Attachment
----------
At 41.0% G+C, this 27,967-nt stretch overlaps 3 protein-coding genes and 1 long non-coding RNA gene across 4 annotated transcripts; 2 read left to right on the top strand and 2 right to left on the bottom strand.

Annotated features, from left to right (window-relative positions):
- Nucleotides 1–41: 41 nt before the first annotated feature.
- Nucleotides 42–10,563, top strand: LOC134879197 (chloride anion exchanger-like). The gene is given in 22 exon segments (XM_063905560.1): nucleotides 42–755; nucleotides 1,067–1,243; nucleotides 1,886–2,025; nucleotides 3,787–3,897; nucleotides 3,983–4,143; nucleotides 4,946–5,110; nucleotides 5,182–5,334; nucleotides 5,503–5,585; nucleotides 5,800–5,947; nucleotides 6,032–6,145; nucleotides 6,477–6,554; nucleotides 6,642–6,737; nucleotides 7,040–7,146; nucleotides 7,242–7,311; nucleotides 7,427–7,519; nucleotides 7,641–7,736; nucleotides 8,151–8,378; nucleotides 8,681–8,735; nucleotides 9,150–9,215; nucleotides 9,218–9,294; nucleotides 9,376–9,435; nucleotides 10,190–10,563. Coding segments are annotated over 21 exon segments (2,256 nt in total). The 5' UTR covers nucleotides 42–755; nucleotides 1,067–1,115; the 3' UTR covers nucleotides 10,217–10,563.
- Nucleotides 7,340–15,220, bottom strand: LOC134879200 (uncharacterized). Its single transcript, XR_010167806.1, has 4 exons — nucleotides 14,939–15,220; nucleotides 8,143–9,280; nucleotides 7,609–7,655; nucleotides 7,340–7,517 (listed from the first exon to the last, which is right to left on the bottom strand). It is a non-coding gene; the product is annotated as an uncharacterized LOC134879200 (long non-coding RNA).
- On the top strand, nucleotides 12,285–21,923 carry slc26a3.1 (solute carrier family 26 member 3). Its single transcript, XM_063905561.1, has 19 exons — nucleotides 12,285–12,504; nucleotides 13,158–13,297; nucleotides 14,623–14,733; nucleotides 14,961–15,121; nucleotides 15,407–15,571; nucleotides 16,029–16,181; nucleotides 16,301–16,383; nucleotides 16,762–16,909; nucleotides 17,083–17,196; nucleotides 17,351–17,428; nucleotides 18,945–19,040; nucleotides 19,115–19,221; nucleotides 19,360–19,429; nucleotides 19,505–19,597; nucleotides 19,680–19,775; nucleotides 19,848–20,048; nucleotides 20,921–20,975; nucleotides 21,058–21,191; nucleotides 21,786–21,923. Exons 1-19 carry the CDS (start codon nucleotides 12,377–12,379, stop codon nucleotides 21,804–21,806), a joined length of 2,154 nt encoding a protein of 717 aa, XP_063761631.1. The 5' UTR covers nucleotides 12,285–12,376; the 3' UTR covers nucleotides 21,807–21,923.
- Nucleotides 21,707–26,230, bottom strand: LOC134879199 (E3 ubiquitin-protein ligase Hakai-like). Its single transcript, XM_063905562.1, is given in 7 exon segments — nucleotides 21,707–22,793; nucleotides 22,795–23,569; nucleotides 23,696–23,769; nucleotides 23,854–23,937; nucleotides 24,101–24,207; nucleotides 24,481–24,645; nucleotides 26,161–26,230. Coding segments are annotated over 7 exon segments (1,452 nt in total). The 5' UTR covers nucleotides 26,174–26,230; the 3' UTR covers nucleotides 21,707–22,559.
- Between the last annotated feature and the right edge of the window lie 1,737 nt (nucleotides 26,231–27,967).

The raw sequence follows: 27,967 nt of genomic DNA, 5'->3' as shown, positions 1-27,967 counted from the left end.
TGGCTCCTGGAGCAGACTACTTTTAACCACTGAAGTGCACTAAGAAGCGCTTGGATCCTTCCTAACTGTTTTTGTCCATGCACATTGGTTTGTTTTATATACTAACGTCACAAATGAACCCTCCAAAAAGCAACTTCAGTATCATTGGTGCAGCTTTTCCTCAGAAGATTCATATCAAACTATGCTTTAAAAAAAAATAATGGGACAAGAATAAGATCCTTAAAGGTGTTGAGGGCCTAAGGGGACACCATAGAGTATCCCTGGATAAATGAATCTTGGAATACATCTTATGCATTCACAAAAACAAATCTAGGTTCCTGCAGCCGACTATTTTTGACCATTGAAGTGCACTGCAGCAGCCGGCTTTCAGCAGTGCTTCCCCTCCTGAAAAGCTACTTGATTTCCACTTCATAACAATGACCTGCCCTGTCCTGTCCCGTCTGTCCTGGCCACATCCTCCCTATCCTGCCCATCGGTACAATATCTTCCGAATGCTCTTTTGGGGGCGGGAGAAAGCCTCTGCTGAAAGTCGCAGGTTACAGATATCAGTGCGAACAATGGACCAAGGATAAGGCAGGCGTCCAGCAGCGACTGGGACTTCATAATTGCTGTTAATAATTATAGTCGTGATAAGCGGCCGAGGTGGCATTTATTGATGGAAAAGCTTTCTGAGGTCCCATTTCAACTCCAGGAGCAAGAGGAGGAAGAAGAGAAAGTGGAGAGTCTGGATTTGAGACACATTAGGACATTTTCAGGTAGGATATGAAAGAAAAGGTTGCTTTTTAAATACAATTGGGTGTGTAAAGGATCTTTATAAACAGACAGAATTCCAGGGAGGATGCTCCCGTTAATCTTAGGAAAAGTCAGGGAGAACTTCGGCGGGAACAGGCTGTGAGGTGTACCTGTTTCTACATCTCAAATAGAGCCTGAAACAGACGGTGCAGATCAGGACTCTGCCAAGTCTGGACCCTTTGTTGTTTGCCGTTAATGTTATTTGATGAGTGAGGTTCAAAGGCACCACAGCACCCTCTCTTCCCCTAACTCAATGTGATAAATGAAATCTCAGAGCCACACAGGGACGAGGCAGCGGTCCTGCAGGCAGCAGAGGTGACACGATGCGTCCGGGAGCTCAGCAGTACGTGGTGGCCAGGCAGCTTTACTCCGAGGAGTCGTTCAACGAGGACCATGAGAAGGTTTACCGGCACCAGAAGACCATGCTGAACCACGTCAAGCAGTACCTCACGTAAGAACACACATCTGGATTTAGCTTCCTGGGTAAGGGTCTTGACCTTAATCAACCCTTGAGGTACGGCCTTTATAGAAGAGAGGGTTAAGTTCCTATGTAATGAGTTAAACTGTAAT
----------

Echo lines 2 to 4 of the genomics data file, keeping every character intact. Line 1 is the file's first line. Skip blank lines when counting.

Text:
Annotated features, from left to right (window-relative positions):
- Nucleotides 1–41: 41 nt before the first annotated feature.
- Nucleotides 42–10,563, top strand: LOC134879197 (chloride anion exchanger-like). The gene is given in 22 exon segments (XM_063905560.1): nucleotides 42–755; nucleotides 1,067–1,243; nucleotides 1,886–2,025; nucleotides 3,787–3,897; nucleotides 3,983–4,143; nucleotides 4,946–5,110; nucleotides 5,182–5,334; nucleotides 5,503–5,585; nucleotides 5,800–5,947; nucleotides 6,032–6,145; nucleotides 6,477–6,554; nucleotides 6,642–6,737; nucleotides 7,040–7,146; nucleotides 7,242–7,311; nucleotides 7,427–7,519; nucleotides 7,641–7,736; nucleotides 8,151–8,378; nucleotides 8,681–8,735; nucleotides 9,150–9,215; nucleotides 9,218–9,294; nucleotides 9,376–9,435; nucleotides 10,190–10,563. Coding segments are annotated over 21 exon segments (2,256 nt in total). The 5' UTR covers nucleotides 42–755; nucleotides 1,067–1,115; the 3' UTR covers nucleotides 10,217–10,563.